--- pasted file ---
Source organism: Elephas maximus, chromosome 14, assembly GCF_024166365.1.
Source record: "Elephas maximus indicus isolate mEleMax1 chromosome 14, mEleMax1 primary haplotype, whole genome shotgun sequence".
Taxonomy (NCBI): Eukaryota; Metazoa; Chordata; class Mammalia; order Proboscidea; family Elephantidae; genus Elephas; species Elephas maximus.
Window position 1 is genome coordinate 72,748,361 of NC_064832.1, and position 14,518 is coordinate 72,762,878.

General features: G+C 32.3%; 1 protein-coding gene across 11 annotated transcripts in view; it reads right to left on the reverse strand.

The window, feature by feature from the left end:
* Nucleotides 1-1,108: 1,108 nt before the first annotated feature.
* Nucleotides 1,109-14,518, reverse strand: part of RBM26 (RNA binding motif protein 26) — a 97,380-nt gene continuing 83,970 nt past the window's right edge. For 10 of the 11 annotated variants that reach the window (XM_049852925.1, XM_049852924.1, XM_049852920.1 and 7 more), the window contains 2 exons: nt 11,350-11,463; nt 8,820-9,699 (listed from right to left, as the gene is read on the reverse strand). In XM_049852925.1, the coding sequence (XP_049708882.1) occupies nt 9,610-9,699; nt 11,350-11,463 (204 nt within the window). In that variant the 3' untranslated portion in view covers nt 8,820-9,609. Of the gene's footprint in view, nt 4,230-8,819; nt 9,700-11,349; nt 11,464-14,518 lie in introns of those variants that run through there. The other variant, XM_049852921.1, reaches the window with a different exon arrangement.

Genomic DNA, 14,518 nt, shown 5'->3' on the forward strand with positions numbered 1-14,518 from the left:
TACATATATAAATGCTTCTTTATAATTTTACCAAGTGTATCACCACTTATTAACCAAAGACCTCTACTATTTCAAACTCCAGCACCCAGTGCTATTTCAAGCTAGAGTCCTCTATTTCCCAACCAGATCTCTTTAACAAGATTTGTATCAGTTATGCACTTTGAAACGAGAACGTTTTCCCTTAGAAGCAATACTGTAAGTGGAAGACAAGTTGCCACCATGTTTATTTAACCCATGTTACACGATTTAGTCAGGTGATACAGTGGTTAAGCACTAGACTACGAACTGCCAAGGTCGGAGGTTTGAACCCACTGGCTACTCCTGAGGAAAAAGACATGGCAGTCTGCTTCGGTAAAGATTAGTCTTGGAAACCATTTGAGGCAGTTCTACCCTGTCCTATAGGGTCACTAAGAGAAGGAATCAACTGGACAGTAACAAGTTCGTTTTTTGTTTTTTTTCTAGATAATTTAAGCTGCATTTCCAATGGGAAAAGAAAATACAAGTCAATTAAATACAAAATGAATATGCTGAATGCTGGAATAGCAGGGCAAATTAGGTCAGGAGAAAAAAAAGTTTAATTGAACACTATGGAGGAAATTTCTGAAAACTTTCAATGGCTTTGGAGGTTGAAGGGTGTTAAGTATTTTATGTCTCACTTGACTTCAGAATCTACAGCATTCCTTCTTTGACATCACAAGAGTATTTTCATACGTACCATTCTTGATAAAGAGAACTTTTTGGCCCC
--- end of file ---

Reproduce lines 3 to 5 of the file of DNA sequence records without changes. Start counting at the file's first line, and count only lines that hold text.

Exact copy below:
Taxonomy (NCBI): Eukaryota; Metazoa; Chordata; class Mammalia; order Proboscidea; family Elephantidae; genus Elephas; species Elephas maximus.
Window position 1 is genome coordinate 72,748,361 of NC_064832.1, and position 14,518 is coordinate 72,762,878.

General features: G+C 32.3%; 1 protein-coding gene across 11 annotated transcripts in view; it reads right to left on the reverse strand.